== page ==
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Defendants In FL Voter Fraud Cases May Avoid Punishment

Florida officials announced in August that were charging 20 people with alleged voter fraud, reports NPR. A statewide prosecutor secured one conviction through a plea deal, but at least three other cases have been dismissed on procedural grounds. Many people charged with voting illegally in 2020 say they thought they were eligible to vote, despite past felony convictions, because the state had given them a voter registration card. Twenty years ago, Ramona Oliver was convicted for second-degree murder, but by the time she got out of prison, Florida voters had approved a ballot measure, Amendment 4, that automatically restores voting rights to most people who had a prior felony conviction. After filling out her registration form, Oliver's local election official sent her a voter registration card. She cast a ballot in 2020. What she didn't know was the measure didn't extend to those that have been convicted of murder or a felony sex offense, which led to her arrest earlier this year. Roger Weedon, who is representing two individuals charged with voter fraud, believes there is a case to be made that the state entrapped these voters. He said that the state should have created a system where local election officials and formerly incarcerated people could see if they are eligible to vote. Weedon is trying to get the cases against his two clients dismissed, and so far, three cases have been thrown out. The state has appealed at least two of those dismissals.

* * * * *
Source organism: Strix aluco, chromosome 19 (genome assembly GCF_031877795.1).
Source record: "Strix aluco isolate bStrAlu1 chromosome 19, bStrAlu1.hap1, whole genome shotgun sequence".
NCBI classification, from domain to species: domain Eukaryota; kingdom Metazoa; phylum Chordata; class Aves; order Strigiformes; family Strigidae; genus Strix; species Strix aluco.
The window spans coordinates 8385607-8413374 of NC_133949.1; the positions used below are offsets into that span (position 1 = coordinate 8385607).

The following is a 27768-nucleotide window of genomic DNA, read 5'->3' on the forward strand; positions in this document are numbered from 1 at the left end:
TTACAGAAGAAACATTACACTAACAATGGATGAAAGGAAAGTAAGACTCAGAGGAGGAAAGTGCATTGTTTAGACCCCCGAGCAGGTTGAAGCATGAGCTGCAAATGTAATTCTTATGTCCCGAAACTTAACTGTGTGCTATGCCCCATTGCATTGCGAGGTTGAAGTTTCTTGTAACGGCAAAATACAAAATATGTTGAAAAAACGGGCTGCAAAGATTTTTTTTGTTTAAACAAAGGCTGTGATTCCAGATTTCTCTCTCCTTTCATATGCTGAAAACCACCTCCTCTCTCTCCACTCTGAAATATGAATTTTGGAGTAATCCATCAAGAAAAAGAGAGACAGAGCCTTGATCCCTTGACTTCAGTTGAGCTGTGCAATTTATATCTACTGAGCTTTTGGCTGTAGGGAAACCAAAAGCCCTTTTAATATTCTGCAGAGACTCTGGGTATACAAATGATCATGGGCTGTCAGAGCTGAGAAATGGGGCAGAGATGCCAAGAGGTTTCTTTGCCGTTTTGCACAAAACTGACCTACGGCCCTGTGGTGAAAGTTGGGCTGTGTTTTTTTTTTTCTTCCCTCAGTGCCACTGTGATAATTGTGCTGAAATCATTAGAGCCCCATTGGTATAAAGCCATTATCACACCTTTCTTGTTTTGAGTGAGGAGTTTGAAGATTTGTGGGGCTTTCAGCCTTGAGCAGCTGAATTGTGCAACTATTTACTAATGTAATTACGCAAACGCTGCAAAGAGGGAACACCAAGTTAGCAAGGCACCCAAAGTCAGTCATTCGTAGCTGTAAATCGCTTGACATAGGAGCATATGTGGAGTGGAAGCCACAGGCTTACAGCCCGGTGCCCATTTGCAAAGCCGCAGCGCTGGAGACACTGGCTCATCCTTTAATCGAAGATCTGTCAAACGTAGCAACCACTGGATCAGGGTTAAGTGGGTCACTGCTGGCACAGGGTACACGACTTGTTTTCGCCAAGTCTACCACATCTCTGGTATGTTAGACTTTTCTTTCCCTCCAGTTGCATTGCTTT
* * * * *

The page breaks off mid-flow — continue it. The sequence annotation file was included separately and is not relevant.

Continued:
Oliver took a plea deal that allowed her to plead no contest. Prosecutors dropped one of the charges. "And she had zero punishment in her case," said her attorney, Mark Rankin. "She had no jail time, no fine, no community service, no cost of prosecution or investigation, which usually applies, no probation. She just completely walked away." Rankin believes other defendants will get a similar offer. Neil Volz of the Florida Rights Restoration Coalition says the system that tripped up these voters needs fixing. He is working with state lawmakers to create a database so people who aren't eligible to vote are not given voter registration cards. "This is a real sign for all of us to be careful when we begin to criminalize voting," he said. "We really need to focus on the voters. And in this case fixing the system so that we don't find ourselves in this kind of situation in the future."


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